Abstract: Flagella and cilia are ubiquitous in biology as a means of motility and critical for male gametes migration in reproduction, to mucociliary clearance in the lung, to the virulence of devastating parasitic pathogens such as the Trypanosomatids, to the filter feeding of the choanoflagellates, which are constitute a critical link in the global food chain. Despite this ubiquity and importance, the details of how the ciliary or flagellar waveform emerges from the underlying mechanics and how the cell, or the environs, may control the beating pattern by regulating the axoneme is far from fully understood. We demonstrate in this talk that mechanics and modelling can be utilised to interpret observations of axonemal dynamics, swimming trajectories and beat patterns for flagellated motility impacts on the science underlying numerous areas of reproductive health, disease and marine ecology. It also highlights that this is a fertile and challenging area of inter-disciplinary research for applied mathematicians and demonstrates the importance of future observational and theoretical studies in understanding the underlying mechanics of these motile cell appendages.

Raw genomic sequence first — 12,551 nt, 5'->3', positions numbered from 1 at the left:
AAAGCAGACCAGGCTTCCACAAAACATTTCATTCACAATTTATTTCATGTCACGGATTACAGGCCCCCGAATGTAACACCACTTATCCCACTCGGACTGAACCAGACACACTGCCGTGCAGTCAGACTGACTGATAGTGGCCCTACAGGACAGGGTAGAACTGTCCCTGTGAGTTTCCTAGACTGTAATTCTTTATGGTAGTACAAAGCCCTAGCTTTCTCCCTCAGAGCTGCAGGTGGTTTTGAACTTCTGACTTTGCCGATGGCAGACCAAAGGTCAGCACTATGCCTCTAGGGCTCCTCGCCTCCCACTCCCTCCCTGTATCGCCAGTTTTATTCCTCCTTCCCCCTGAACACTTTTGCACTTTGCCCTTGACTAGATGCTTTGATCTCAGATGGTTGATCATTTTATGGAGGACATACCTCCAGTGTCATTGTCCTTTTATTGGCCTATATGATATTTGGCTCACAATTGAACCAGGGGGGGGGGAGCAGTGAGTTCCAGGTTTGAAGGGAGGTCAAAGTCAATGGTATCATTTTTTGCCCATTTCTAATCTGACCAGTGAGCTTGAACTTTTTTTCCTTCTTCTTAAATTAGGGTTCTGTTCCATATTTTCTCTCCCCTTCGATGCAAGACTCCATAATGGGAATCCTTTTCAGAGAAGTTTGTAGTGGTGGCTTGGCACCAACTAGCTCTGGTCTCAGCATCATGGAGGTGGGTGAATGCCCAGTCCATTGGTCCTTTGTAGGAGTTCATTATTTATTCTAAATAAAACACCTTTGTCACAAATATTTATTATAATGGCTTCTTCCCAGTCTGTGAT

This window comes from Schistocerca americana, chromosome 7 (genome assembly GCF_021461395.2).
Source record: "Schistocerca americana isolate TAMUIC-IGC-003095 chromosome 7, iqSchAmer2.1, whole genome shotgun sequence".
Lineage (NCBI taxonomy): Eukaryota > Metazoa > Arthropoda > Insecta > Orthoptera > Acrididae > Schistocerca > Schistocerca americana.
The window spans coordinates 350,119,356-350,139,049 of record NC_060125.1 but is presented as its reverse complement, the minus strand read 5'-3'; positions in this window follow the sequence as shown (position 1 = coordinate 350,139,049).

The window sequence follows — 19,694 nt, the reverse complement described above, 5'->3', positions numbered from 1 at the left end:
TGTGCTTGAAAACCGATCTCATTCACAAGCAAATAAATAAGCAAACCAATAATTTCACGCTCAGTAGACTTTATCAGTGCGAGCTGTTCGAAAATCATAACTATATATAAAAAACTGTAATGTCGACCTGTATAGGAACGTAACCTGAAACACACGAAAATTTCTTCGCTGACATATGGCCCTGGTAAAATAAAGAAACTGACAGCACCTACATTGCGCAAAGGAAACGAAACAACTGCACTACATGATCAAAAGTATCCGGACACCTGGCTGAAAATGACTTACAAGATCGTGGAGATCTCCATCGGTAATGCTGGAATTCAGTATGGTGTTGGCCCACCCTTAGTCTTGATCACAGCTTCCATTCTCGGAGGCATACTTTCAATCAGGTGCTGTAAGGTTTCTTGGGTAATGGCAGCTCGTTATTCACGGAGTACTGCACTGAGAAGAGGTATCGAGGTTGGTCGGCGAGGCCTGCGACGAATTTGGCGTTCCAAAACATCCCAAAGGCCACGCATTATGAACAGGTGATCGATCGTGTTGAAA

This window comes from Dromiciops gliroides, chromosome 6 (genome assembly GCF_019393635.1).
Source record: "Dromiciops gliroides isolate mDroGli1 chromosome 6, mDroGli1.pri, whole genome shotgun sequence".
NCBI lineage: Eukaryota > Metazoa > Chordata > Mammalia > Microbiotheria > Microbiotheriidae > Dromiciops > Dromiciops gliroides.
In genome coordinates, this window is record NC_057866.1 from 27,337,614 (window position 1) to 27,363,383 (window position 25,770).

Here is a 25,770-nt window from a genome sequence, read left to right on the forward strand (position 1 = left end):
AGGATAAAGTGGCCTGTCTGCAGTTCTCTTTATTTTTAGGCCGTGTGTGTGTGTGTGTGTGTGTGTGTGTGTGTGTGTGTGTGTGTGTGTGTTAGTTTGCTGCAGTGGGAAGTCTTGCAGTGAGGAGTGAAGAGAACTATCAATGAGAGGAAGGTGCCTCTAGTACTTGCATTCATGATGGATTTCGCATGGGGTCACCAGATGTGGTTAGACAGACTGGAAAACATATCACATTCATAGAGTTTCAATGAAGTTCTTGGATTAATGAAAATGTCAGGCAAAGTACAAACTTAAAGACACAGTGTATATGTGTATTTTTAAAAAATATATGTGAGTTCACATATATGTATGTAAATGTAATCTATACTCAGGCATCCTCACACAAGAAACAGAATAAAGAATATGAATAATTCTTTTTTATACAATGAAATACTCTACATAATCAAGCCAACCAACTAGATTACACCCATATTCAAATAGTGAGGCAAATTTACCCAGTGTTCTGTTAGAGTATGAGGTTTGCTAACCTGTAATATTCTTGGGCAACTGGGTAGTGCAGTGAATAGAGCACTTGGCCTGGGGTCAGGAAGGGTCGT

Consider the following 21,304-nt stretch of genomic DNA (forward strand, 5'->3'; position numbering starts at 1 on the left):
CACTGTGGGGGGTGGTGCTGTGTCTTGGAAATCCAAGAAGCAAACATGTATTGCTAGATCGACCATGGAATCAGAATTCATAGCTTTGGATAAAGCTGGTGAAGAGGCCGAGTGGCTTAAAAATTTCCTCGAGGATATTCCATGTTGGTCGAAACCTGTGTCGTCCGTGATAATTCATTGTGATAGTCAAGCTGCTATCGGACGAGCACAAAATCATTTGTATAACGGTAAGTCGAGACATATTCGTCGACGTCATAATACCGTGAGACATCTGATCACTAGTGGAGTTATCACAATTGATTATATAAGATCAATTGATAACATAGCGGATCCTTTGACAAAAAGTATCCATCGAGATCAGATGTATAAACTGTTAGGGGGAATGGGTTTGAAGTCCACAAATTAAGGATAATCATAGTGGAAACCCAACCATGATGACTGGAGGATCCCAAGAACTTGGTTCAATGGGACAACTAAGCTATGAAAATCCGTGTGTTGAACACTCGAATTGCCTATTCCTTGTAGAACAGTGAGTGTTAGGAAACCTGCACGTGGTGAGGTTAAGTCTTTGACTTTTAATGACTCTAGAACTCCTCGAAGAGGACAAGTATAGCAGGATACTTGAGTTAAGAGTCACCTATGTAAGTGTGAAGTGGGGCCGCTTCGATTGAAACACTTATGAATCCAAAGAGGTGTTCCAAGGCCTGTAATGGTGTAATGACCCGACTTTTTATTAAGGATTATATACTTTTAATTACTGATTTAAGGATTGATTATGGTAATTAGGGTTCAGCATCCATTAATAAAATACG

- Junior Applied Mathematics Seminar